So how can you enjoy the bright summer taste of strawberries all year long? This year, consider preserving some of the berries you pick!
Strawberries can be preserved using a variety of techniques including freezing, dehydrating and canning. Regardless of which method you choose, be sure to use ripe, freshly picked berries. Strawberries are best when preserved on the day you bring them home, so you will want to set aside a little extra time after returning from the Upick.
In my opinion, there’s no better way to capture the flavor of summer than with strawberry jam. Homemade strawberry jam is a classic treat, and it’s a great place to begin if you’re just getting started in the world of home canning.
Canning fruit like strawberries can safely be done using a hot water bath, which simply means that jars of the prepared berries are submerged in boiling water for a set amount of time to allow the jars to seal. You can easily pick up the necessary equipment at hardware or farm supply stores, or at big box stores. You will need a large stock pot, a rack to keep the jars off the bottom of the pot, and glass jars with two piece lids made specifically for canning. It is also helpful to have a funnel for filling the jars and tongs or a jar lifter for removing hot jars from the canning pot. Once you have these tools, along with your freshly picked strawberries, you’re ready to start making jam.
When choosing a jam recipe, it’s best to use a trusted source that relies on the most up to date food safety information. Today, let’s take a look at making jam without added pectin using a recipe from the UMaine Cooperative Extension. For 4 cups of prepared berries, you will need to clean and sterilize 4-halfpint or 2-pint jars by boiling them in your canning pot for 10 minutes. Prepare your strawberries by hulling and crushing them. Mix the berries with 4 cups of sugar and bring them to a boil while stirring continually.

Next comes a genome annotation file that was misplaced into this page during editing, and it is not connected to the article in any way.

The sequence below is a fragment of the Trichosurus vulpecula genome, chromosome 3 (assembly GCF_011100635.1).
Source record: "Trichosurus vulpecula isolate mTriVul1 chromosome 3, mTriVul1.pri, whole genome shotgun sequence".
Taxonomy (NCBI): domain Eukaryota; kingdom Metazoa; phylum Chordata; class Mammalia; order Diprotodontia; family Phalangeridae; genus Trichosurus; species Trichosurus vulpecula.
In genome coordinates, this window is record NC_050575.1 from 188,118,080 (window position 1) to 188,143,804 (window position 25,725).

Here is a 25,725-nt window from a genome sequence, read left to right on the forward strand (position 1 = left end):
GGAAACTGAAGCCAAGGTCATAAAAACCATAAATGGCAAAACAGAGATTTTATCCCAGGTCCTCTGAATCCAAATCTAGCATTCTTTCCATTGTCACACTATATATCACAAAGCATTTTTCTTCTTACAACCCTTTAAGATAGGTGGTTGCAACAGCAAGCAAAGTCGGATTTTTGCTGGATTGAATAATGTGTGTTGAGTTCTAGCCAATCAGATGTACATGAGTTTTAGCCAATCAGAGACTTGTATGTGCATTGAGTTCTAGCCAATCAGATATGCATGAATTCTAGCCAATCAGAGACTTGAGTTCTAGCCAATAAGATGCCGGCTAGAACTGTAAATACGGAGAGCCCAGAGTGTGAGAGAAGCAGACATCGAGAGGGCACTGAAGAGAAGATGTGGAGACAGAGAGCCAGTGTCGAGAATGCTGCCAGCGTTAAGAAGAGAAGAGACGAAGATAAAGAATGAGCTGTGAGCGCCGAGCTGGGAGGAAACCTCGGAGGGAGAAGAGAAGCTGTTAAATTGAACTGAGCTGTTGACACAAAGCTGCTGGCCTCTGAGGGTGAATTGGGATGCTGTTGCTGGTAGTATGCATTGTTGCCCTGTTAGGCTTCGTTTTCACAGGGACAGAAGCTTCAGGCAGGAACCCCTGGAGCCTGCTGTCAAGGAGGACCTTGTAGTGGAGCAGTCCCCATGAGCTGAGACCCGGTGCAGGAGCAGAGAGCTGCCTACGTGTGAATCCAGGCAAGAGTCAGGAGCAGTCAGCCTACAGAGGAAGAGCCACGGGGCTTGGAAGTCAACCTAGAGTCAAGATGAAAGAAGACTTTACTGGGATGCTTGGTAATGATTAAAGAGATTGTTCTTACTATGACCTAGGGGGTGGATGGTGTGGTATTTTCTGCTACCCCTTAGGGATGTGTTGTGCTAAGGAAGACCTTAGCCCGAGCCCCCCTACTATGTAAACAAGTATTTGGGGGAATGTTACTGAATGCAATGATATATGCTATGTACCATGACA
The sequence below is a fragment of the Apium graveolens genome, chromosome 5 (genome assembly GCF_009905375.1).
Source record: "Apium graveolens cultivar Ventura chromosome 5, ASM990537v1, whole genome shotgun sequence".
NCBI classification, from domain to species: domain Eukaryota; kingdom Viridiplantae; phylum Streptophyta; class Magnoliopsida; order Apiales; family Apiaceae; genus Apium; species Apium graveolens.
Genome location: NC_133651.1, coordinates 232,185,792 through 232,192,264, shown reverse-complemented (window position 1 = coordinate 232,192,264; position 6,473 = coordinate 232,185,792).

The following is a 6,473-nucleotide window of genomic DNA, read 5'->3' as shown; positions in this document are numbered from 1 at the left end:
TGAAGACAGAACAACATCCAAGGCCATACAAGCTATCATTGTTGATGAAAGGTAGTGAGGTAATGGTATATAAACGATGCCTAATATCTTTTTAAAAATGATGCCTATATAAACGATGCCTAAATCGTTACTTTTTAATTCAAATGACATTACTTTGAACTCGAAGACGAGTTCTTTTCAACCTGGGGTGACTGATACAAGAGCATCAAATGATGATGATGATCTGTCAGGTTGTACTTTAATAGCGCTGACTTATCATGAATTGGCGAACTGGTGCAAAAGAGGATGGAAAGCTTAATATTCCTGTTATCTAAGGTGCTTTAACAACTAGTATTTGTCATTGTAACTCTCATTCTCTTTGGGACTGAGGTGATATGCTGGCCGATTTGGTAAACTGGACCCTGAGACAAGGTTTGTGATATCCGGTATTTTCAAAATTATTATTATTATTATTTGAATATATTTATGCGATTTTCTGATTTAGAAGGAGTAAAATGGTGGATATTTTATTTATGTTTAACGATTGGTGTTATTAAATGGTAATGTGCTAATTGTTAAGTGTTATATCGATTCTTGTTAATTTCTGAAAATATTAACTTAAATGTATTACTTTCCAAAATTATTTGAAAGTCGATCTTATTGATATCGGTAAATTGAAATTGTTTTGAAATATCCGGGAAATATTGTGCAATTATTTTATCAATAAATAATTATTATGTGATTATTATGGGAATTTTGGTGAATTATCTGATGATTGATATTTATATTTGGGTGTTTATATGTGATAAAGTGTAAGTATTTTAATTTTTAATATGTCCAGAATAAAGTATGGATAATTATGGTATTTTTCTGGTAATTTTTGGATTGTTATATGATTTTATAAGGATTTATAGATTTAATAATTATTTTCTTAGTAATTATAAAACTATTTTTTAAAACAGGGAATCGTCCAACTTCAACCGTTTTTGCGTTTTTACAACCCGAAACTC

As you continue to boil the mixture, the jam will begin to thicken. Use a jelly or candy thermometer to determine when the jam is ready to go into jars. At our elevation of less than 500 feet, the mixture will need to reach a temperature of 220 degrees F. If you don’t have a thermometer, you can also place 2 tablespoons of jam on a cold plate and chill it in the freezer for 2 minutes. If the mixture gels, it’s ready to go into jars.
Fill your jars with the hot jam, leaving ¼inch of head space, or empty space, at the top of the jar. Wipe the rim of your jar with a clean, damp cloth before applying the 2piece lids. Place the flat lid on top, and then apply the screw band, only tightening it with the tips of your fingers. Place your filled jars back in the canning pot, and bring the water back to a boil. Leave the jars in the boiling water to process for 5 minutes, then turn off the heat and remove the jars from the canning pot. Do not adjust the screw bands, simply place the jars on a towel or rack to cool for 12-24 hours. Once the jars are cooled, you need to remove those screw bands to make sure that you’ve got a good seal between the jar and the flat lid. This seal is what will keep your jam preserved through the coming year, assuming that you don’t eat it all right away!
Making jam is just one of the ways you can savor this year’s strawberry harvest. Similar food preservation techniques can be used for most summer fruits and berries. If you’re interested in learning more about canning, there are many opportunities available. I suggest taking a class through the UMaine Cooperative Extension, or picking up a book on the latest canning information. The world of food preservation is full of ways that you can keep the flavors of summer with you throughout the year. Let’s dig in!